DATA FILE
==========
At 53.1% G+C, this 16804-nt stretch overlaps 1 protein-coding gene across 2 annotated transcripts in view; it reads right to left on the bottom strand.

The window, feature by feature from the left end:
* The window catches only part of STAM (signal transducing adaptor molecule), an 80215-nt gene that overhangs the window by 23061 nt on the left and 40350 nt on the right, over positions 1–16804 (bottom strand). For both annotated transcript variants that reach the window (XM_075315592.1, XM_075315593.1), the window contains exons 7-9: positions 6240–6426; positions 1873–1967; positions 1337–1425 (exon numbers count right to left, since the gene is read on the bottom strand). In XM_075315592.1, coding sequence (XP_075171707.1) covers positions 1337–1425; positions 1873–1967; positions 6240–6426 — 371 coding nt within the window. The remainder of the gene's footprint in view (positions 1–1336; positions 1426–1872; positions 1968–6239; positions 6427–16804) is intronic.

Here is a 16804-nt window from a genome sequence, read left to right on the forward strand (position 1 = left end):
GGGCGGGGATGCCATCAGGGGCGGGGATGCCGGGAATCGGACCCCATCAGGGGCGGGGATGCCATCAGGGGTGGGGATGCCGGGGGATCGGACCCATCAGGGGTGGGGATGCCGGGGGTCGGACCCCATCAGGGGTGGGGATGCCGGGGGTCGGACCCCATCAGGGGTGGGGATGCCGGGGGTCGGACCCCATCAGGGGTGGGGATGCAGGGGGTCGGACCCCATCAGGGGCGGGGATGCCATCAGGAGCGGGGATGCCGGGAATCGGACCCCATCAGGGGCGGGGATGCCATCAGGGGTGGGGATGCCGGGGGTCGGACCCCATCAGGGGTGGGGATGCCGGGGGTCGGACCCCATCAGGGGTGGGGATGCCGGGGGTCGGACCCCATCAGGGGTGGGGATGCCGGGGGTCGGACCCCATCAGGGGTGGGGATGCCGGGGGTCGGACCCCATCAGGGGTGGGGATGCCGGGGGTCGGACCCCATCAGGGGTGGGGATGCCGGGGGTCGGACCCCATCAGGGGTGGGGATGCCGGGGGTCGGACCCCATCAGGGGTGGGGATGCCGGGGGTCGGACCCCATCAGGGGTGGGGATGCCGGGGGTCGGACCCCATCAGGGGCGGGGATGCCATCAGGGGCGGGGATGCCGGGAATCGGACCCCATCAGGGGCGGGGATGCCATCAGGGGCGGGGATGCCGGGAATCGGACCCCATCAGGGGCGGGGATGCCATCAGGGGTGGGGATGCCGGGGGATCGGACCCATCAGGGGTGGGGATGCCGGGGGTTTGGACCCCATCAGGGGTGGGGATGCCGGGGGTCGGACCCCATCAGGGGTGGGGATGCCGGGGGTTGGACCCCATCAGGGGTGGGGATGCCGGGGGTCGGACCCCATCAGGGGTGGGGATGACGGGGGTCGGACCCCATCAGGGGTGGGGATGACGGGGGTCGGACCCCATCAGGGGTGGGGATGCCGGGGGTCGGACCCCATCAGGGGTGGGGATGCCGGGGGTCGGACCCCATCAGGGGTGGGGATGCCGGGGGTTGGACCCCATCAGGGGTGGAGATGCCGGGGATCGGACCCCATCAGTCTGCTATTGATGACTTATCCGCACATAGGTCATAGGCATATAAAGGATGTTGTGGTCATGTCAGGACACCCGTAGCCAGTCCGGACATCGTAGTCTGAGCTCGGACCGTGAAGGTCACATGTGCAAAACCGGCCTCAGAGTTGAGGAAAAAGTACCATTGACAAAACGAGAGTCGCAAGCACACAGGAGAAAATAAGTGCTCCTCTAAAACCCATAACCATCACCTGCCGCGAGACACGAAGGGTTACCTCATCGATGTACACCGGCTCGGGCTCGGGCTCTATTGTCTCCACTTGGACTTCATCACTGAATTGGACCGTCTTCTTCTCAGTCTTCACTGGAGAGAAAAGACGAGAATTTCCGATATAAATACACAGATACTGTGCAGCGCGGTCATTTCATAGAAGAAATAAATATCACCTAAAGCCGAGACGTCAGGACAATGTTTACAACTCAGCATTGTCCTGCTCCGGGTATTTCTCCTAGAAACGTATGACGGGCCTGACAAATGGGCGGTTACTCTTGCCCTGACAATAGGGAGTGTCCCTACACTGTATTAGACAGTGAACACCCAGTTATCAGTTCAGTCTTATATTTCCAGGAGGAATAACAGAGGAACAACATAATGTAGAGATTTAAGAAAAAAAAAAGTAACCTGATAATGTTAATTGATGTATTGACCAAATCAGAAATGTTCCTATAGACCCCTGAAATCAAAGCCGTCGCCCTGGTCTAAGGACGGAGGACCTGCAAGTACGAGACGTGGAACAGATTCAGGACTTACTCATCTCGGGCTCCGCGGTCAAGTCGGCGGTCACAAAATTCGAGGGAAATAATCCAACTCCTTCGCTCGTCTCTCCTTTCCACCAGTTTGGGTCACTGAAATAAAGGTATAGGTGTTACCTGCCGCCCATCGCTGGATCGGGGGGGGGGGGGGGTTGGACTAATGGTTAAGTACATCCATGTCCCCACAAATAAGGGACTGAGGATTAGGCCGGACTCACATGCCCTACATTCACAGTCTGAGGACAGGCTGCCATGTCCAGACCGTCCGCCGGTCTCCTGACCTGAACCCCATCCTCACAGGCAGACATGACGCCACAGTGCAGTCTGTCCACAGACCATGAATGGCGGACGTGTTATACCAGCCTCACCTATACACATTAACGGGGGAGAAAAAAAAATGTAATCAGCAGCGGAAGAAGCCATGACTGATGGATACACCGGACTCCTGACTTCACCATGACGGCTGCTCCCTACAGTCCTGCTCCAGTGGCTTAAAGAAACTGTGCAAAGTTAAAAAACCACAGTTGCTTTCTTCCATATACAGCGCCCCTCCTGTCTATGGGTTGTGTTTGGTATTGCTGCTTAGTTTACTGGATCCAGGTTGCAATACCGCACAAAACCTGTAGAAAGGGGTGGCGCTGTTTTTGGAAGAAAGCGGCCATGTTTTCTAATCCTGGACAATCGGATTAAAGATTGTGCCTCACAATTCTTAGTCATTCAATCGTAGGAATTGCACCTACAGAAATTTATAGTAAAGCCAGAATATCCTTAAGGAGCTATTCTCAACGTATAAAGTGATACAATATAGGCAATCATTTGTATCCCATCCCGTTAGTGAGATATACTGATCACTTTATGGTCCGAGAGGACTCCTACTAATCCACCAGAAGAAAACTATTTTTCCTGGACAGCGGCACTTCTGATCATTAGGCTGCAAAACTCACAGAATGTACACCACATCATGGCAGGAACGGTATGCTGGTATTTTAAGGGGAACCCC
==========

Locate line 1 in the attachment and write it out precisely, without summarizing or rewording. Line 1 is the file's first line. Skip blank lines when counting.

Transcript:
At 53.1% G+C, this 16804-nt stretch overlaps 1 protein-coding gene across 2 annotated transcripts in view; it reads right to left on the bottom strand.